The Shapes of Things: Letting Content Determine Form

When I worked with my father on our farm, I often found myself frustrated with a task I couldn’t perform—a rusted nut that couldn’t be turned, a grease zerk that was hard to reach, a saw blade that kept catching. When I’d say I couldn’t do something, my father would say, “Can’t never did nothing.” Then, he’d set about coming up with a workaround. A pipe slipped over a wrench handle to give us more leverage, a flexible hose for the grease gun to ease our way to that tricky zerk, motor oil poured over the saw blade to keep it from sticking. Farming was my father’s passion. He always saw a way to accomplish a chore. If one effort wouldn’t do the trick, he found a way to modify his method.

I often tell the story of how I wrote two hundred pages of my novel, The Bright Forever, before I realized what it was about the story that really interested me. I wasn’t so much interested in the crime at the heart of that novel as I was its effects on various populations in my fictional Indiana small town. I tossed those two hundred pages and started over. “Dude, are you okay?” a concerned high school student in Nebraska asked me when I told that story. I doubt that he could imagine ever writing two hundred pages, and to throw them away? To his way of thinking, I must have been mad. I told him that was the best day because that was the day I finally knew why I was writing that novel.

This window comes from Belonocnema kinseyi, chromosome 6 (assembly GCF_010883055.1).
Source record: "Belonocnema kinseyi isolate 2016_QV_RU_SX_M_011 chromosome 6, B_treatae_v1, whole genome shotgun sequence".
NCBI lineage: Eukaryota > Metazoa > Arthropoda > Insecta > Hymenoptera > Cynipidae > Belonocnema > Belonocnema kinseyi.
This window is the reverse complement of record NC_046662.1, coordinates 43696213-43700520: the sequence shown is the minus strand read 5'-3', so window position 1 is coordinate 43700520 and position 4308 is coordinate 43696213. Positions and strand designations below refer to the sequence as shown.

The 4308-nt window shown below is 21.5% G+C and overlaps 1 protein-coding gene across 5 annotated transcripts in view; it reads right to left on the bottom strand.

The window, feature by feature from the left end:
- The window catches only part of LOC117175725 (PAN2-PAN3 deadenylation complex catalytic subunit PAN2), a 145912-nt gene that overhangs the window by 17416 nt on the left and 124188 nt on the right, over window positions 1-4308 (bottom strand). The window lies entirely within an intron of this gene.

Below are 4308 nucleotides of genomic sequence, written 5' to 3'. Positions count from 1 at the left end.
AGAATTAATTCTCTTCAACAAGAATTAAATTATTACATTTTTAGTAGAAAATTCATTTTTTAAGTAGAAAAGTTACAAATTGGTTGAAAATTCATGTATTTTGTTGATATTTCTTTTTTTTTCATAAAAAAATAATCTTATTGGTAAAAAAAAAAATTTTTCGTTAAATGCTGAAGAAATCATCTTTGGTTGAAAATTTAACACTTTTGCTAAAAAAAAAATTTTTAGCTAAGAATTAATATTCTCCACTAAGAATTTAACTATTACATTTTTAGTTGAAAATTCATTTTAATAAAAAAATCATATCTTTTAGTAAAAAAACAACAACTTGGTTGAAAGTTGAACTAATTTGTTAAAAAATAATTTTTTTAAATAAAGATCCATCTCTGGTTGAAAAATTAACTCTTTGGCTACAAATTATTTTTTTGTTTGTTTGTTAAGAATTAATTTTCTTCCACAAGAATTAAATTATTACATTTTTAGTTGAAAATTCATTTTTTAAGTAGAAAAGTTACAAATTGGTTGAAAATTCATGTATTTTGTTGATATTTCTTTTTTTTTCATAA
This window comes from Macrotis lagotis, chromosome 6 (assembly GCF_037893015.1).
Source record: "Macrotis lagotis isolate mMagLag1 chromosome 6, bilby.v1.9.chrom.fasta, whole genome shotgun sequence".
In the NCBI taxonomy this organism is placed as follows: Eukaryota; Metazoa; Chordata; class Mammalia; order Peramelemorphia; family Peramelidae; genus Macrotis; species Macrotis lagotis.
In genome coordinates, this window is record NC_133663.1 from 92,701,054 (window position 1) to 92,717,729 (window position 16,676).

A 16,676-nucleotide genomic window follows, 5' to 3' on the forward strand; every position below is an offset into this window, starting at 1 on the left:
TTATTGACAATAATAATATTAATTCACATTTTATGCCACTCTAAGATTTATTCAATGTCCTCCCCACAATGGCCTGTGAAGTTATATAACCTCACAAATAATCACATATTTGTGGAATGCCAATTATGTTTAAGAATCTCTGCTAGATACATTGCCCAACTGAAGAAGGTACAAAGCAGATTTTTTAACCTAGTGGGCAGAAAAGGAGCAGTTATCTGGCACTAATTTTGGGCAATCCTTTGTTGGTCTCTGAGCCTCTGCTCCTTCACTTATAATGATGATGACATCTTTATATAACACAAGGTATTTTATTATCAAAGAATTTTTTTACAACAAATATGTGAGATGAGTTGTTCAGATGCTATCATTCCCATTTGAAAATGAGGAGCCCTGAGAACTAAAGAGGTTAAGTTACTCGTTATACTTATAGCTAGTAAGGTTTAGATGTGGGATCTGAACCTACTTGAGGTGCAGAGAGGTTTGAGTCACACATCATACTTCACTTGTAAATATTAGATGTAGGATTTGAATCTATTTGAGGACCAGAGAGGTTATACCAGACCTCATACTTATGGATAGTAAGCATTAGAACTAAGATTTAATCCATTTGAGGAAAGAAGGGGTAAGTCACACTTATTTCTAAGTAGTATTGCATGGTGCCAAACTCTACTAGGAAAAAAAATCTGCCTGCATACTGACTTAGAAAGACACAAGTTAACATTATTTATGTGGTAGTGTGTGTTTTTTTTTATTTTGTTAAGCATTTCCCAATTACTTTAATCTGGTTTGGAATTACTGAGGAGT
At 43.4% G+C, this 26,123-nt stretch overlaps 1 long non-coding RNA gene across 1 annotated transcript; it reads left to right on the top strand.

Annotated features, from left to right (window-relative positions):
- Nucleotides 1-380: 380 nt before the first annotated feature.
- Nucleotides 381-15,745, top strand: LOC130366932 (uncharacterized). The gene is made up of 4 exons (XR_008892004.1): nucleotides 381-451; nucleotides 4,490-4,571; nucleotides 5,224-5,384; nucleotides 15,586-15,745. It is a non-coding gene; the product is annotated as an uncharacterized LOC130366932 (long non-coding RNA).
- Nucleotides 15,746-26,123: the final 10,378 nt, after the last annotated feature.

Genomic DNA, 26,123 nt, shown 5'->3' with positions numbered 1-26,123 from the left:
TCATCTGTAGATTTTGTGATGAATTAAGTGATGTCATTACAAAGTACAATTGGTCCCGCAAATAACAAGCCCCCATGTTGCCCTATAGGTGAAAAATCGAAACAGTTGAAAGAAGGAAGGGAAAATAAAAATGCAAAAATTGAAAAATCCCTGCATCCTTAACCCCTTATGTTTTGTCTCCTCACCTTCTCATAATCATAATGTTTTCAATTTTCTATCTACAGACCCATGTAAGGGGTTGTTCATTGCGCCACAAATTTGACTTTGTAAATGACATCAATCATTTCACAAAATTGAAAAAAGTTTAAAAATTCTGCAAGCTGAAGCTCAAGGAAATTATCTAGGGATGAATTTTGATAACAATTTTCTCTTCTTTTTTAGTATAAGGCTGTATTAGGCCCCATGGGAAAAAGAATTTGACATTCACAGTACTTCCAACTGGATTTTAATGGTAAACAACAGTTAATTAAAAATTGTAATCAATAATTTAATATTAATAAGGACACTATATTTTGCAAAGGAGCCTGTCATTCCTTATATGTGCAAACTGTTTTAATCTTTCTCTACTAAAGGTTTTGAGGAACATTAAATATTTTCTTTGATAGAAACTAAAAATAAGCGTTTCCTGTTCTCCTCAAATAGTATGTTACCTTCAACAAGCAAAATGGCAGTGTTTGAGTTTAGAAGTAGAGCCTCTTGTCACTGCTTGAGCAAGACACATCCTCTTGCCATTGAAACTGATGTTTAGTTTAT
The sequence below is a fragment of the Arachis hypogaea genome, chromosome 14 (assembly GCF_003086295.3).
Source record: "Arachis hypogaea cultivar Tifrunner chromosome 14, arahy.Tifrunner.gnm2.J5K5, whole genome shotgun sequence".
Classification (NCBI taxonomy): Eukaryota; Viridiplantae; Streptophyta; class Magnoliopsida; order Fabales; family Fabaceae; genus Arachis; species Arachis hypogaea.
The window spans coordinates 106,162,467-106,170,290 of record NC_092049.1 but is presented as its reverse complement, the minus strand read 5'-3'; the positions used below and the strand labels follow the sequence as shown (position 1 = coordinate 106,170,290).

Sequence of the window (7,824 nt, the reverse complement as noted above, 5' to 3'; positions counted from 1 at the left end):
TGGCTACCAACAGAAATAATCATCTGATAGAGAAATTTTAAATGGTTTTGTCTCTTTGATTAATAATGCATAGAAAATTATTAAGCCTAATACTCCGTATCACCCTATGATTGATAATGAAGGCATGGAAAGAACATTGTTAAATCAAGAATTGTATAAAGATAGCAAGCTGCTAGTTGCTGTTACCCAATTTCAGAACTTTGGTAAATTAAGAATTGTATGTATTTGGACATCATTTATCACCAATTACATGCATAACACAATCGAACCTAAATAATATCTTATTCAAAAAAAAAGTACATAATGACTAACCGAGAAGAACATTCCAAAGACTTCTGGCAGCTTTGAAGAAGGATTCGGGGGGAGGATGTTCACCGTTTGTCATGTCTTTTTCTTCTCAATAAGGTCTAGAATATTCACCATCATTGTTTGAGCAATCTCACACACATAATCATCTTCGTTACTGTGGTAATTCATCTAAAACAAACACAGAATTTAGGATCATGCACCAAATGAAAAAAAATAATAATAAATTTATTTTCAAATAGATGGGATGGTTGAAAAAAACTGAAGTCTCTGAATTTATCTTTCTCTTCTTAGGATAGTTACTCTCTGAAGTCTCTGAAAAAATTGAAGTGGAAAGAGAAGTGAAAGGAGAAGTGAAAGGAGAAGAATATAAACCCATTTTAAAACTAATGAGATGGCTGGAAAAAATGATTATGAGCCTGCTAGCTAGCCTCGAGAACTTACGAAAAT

So it is with everything we write. The question of how to shape something comes from the reason you’re writing it. What is it about the material that matters deeply to you? What are you trying to explore? What mystifies you? What are you curious about? What shape best allows the full exploration of the beating heart of your work? Sometimes we have to write a lot of pages before we know the answers to these questions. At some point, though, our intentions become clear to us. At that point, we can re-evaluate our form to see whether a modification might better allow the full expression of what we’ve come to the page to do. To my way of thinking, content always dictates form. Sometimes, though, we have to live with what we’ve first set down so we can better know it. Once we know why we’re writing what we’re writing, we can better know the shape it has to take.

I remember all the trials and errors my father and I went through to accomplish a task. If one workaround proved to be ineffective, my father thought of another one. We were as far apart as a father and son could be when it came to our interests, but eventually the writer I became would understand we shared a faith that if we worked long enough and hard enough, we’d get where we wanted to go. Such is the case with rusted nuts, stubborn zerks, and cantankerous sawblades. Sooner or later, the nut turns, the zerk gets greased, the sawblade glides. And such is the case for our writing. Sooner or later, the content yields the form. We know where we are in the material and why we’re there. The writing is easier after that.






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